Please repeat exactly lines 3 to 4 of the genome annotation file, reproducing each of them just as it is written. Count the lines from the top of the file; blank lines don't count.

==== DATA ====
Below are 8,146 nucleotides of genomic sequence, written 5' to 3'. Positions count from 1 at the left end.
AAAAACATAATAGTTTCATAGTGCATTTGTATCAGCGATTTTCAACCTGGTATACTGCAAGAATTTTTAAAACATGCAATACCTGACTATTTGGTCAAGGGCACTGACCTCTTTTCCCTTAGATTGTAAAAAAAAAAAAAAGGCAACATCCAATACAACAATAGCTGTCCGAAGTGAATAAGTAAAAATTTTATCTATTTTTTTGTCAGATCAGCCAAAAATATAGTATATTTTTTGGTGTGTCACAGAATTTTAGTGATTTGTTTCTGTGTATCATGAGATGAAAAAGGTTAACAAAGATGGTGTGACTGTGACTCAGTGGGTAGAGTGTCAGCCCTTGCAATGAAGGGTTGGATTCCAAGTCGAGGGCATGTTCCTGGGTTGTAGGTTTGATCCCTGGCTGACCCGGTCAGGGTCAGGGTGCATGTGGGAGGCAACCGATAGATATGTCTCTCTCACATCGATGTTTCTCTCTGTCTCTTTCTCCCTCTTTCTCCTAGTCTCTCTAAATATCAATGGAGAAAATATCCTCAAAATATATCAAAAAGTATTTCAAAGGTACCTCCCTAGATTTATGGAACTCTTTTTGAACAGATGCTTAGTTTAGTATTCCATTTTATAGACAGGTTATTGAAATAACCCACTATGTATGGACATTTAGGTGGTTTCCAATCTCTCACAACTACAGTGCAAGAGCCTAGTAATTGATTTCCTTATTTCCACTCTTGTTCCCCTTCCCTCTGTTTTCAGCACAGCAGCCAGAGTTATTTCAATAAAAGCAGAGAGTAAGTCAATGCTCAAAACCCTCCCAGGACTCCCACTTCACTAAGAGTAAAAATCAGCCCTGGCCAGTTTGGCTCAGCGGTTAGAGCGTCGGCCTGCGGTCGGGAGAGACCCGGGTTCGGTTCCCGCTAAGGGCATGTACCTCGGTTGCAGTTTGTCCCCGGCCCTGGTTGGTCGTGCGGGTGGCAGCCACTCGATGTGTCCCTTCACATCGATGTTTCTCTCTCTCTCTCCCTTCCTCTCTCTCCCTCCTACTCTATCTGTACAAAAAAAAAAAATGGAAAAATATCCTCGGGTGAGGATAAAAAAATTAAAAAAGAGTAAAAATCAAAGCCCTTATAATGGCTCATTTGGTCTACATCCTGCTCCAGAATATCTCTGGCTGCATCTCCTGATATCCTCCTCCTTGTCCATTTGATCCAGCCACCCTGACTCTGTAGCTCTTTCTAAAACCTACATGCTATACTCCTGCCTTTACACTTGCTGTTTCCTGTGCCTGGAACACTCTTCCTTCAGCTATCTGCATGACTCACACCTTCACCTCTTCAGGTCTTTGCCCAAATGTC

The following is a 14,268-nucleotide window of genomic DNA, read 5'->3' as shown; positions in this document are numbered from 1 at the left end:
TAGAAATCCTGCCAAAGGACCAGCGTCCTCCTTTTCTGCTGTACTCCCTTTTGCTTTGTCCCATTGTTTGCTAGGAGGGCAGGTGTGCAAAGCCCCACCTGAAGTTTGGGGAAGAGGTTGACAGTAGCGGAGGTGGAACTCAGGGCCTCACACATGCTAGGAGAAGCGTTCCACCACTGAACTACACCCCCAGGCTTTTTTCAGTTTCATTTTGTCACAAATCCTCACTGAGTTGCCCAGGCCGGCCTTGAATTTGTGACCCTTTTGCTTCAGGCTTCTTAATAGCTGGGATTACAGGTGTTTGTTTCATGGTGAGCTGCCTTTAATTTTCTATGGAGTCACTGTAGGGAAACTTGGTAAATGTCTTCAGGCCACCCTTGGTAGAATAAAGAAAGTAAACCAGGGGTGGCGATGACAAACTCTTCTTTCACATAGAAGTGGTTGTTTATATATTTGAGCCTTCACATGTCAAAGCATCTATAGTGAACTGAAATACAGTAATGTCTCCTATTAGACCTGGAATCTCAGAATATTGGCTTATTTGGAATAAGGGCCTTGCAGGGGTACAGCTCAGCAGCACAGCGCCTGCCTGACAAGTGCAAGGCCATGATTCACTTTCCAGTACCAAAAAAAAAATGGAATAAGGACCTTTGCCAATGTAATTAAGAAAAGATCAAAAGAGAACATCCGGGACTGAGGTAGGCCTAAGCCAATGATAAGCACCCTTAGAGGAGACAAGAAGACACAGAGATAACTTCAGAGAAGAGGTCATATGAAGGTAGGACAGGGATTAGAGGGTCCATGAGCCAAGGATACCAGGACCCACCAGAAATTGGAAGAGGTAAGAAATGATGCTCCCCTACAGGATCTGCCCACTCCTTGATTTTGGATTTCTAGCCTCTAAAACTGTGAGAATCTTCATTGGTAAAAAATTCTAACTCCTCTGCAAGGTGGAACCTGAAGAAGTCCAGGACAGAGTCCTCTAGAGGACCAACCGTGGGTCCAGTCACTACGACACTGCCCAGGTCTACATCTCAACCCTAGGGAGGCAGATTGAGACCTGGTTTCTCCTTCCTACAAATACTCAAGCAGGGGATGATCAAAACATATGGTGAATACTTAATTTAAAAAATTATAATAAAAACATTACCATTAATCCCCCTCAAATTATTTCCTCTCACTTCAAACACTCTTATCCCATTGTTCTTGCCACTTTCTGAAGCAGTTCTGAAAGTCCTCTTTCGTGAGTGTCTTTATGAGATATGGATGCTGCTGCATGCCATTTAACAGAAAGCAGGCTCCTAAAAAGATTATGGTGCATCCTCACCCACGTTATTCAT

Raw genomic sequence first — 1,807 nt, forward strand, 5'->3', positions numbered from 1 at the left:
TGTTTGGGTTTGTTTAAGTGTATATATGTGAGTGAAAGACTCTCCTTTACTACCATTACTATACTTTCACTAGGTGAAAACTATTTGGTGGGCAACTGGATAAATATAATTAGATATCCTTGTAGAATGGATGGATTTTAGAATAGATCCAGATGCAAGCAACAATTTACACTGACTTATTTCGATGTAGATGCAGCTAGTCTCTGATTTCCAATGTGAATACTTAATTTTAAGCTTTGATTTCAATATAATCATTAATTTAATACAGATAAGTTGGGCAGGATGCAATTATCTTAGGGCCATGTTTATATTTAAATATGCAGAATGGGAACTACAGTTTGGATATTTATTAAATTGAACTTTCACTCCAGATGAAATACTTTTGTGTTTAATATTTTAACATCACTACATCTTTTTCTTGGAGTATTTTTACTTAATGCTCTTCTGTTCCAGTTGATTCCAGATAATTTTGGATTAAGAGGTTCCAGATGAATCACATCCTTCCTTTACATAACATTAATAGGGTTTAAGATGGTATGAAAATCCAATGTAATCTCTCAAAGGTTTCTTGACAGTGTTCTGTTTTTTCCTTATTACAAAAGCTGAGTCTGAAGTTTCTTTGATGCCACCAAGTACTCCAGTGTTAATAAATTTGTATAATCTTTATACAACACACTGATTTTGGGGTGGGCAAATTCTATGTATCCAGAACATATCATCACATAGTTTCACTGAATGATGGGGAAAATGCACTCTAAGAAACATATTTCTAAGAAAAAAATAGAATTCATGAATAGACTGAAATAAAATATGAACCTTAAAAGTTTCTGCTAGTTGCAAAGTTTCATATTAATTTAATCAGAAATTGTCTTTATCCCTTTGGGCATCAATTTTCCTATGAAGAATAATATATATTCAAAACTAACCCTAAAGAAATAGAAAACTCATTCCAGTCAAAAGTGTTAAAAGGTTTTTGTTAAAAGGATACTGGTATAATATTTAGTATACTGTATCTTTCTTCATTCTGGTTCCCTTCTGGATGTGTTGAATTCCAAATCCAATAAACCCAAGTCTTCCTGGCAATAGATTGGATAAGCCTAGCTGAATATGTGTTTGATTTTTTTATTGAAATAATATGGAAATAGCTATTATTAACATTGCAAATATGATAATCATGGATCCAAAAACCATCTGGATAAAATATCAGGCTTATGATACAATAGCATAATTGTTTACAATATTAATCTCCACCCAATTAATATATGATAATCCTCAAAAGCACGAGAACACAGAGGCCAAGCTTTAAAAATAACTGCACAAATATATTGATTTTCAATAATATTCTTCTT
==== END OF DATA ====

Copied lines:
The following is a 14,268-nucleotide window of genomic DNA, read 5'->3' as shown; positions in this document are numbered from 1 at the left end:
TAGAAATCCTGCCAAAGGACCAGCGTCCTCCTTTTCTGCTGTACTCCCTTTTGCTTTGTCCCATTGTTTGCTAGGAGGGCAGGTGTGCAAAGCCCCACCTGAAGTTTGGGGAAGAGGTTGACAGTAGCGGAGGTGGAACTCAGGGCCTCACACATGCTAGGAGAAGCGTTCCACCACTGAACTACACCCCCAGGCTTTTTTCAGTTTCATTTTGTCACAAATCCTCACTGAGTTGCCCAGGCCGGCCTTGAATTTGTGACCCTTTTGCTTCAGGCTTCTTAATAGCTGGGATTACAGGTGTTTGTTTCATGGTGAGCTGCCTTTAATTTTCTATGGAGTCACTGTAGGGAAACTTGGTAAATGTCTTCAGGCCACCCTTGGTAGAATAAAGAAAGTAAACCAGGGGTGGCGATGACAAACTCTTCTTTCACATAGAAGTGGTTGTTTATATATTTGAGCCTTCACATGTCAAAGCATCTATAGTGAACTGAAATACAGTAATGTCTCCTATTAGACCTGGAATCTCAGAATATTGGCTTATTTGGAATAAGGGCCTTGCAGGGGTACAGCTCAGCAGCACAGCGCCTGCCTGACAAGTGCAAGGCCATGATTCACTTTCCAGTACCAAAAAAAAAATGGAATAAGGACCTTTGCCAATGTAATTAAGAAAAGATCAAAAGAGAACATCCGGGACTGAGGTAGGCCTAAGCCAATGATAAGCACCCTTAGAGGAGACAAGAAGACACAGAGATAACTTCAGAGAAGAGGTCATATGAAGGTAGGACAGGGATTAGAGGGTCCATGAGCCAAGGATACCAGGACCCACCAGAAATTGGAAGAGGTAAGAAATGATGCTCCCCTACAGGATCTGCCCACTCCTTGATTTTGGATTTCTAGCCTCTAAAACTGTGAGAATCTTCATTGGTAAAAAATTCTAACTCCTCTGCAAGGTGGAACCTGAAGAAGTCCAGGACAGAGTCCTCTAGAGGACCAACCGTGGGTCCAGTCACTACGACACTGCCCAGGTCTACATCTCAACCCTAGGGAGGCAGATTGAGACCTGGTTTCTCCTTCCTACAAATACTCAAGCAGGGGATGATCAAAACATATGGTGAATACTTAATTTAAAAAATTATAATAAAAACATTACCATTAATCCCCCTCAAATTATTTCCTCTCACTTCAAACACTCTTATCCCATTGTTCTTGCCACTTTCTGAAGCAGTTCTGAAAGTCCTCTTTCGTGAGTGTCTTTATGAGATATGGATGCTGCTGCATGCCATTTAACAGAAAGCAGGCTCCTAAAAAGATTATGGTGCATCCTCACCCACGTTATTCAT